If you've missed parts 1-6 of my Fundamentals of Healthy Eating series, check out previous posts here, or review this summary before jumping in below:

  1. Part 1 encourages you to identify a health-focused motivation for mixing up your eating habits, to have patience and compassion for yourself, and to let this be a slow evolution towards a sustainable way of eating. 

  2. Part 2 is all about increasing awareness around food and its impact on your overall wellbeing.

  3. In part 3, you pick up your fork and dig into some dietary changes by filling your plate and your belly with more vegetables throughout the day. 

  4. In Part 4 I challenge you to examine and reduce the amount of added sugar you're eating daily. 

  5. Part 5 explains the importance of whole, real foods in your diet.

  6. Part 6 is loaded with ideas around how to integrate those whole, real foods easily. 

If you’re reading this blog post, chances are you’re among the many people ready to make the transition to eating more health-promoting foods, and less of the highly processed and fast foods that we now know are detrimental to both our mental and physical health. But ready, willing and able don’t always translate to action. In my experience, most people are confused about where to start and how to put meals together after years of choosing packaged convenience foods. So, I’ve come up with this handy little guide for integrating whole, real foods into your meals, your routine and your kitchen and crowding out the junk.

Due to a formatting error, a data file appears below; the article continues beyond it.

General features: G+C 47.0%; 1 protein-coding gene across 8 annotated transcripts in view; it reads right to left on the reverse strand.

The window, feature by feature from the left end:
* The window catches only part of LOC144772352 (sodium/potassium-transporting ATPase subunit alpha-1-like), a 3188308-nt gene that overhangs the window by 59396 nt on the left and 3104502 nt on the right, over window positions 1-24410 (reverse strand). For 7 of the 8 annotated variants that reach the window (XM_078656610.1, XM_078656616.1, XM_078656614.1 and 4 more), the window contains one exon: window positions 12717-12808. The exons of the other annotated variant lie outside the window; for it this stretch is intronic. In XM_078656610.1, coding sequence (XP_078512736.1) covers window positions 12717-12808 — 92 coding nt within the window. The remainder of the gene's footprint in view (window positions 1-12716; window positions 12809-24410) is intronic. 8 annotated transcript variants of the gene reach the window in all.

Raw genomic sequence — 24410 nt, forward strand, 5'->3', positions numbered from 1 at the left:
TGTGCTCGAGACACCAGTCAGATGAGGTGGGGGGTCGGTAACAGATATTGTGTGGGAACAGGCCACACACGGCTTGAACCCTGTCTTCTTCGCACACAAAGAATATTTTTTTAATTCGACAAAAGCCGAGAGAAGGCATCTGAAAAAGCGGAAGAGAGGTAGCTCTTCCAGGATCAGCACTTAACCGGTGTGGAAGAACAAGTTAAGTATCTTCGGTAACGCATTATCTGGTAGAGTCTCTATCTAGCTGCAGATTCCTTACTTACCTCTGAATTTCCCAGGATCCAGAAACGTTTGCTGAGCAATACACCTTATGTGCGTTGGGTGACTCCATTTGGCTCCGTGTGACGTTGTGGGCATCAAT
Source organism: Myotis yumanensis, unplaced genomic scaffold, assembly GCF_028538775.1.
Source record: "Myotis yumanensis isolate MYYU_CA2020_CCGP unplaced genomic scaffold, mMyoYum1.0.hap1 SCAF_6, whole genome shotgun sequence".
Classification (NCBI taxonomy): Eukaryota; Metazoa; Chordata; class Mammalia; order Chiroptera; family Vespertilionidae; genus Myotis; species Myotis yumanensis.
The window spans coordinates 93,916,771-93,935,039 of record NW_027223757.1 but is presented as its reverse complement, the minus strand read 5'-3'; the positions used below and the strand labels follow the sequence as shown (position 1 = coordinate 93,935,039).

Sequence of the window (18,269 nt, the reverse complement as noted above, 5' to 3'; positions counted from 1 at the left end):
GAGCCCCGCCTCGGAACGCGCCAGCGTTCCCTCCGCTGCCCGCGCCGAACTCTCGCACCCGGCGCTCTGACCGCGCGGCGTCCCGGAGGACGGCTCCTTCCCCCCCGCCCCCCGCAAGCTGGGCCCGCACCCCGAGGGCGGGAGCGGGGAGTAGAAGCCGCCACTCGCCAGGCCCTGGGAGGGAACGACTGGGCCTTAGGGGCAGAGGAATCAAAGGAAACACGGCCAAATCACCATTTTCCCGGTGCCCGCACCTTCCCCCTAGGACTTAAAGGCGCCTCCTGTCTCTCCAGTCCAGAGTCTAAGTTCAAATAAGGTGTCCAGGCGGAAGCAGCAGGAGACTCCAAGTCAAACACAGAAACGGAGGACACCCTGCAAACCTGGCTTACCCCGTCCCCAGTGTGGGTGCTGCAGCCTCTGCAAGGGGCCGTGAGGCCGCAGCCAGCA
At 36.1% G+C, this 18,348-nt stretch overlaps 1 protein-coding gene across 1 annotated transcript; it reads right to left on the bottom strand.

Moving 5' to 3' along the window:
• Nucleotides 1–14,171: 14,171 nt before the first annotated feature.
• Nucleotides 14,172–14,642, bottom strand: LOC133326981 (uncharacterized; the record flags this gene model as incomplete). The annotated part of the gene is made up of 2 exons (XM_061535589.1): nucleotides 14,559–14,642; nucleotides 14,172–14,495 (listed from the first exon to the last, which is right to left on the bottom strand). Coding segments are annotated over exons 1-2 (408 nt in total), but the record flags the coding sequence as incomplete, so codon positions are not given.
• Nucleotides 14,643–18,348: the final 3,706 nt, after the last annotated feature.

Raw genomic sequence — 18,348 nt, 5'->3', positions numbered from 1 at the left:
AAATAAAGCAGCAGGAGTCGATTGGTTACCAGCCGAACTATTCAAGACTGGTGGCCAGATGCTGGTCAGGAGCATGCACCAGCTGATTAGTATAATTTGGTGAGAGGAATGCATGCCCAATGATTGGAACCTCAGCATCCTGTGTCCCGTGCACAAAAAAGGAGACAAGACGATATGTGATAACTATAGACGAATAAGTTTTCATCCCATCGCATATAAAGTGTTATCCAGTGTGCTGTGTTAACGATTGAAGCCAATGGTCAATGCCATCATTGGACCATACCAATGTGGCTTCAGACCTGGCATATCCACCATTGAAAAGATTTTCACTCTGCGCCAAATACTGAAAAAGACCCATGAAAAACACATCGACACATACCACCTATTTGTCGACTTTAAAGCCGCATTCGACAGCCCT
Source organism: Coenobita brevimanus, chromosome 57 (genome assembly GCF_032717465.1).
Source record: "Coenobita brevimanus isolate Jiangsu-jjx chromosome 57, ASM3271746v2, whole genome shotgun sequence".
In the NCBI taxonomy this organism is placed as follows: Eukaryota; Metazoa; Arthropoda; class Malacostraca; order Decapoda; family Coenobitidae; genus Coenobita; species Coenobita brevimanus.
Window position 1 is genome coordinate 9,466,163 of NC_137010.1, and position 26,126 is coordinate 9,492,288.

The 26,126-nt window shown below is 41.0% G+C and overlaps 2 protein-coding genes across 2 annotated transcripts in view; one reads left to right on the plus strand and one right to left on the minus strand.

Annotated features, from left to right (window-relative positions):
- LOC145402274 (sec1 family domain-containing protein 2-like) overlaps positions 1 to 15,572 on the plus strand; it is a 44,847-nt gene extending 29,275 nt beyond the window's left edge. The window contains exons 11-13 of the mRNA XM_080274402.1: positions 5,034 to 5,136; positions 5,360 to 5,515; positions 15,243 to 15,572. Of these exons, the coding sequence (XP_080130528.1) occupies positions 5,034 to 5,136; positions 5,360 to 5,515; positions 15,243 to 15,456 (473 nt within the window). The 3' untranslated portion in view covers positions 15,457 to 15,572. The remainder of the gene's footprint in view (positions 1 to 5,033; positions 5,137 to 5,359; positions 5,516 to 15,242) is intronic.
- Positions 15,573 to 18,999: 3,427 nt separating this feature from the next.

If you want this to be fun, easy and sustainable, I recommend making a plan of attack that will allow you to make small, manageable changes over time. Maybe this month you tackle snacking, next month breakfast, lunch the month after, and so-on. This approach will give you time to explore what foods are most enjoyable to you, experiment in the kitchen, and create space for compassion and patience along the way. Change is challenging no matter how you slice it, so don’t make it harder on yourself by beating yourself up or setting yourself up for failure with extreme measures. Do the best you can, take your time and have fun!



Instead of processed cereal, oatmeal packets loaded with sugar, conventional yogurts with high-fructose corn syrup or muffins from the coffee shop, try:

  • Smoothie: unsweetened liquid base + protein + fiber + healthy fat + greens. Start with these easy recipes and remember you can make these the night before if you’re pressed for time in the morning!

  • Mexican Omelette: 2 eggs + 1-2 cups sautéed non starchy veggies (peppers, onion, zucchini, spinach for example) topped with up to 1/2 an avocado + salsa.

  • Asian Scramble: 2 eggs scrambled with 1 cup cooked greens, topped with up to 1/2 an avocado + 2 tablespoons kimchi.

  • Breakfast Hash: ½ cup diced squash or yam + 1 cup chopped leafy greens + 1 diced chicken sausage (I like Applegate Farms Italian or any organic, additive free sausage). Top with an egg for a heartier meal.

  • Yogurt Parfait: 1 serving unsweetened full fat greek yogurt or non-dairy yogurt topped with blueberries or raspberries + a small handful of chopped nuts and seeds (look for raw or dry-roasted, unsalted nuts).

  • Power Oats (or quinoa): 1 serving cooked steel cut oats with 1 tablespoon chia or flax seeds and (optional) scoop Further Food Collagen (use MISFITWELLNESS10 at checkout for a discount) mixed in, topped with 1 tablespoon unsweetened nut or seed butter + fresh fruit.

  • This grain-free breakfast bowl

  • This chia pudding


Instead of a sandwich on white bread with chips, fast-food burger and fries, a gut-bomb burrito or frozen tv-dinner style meal, try: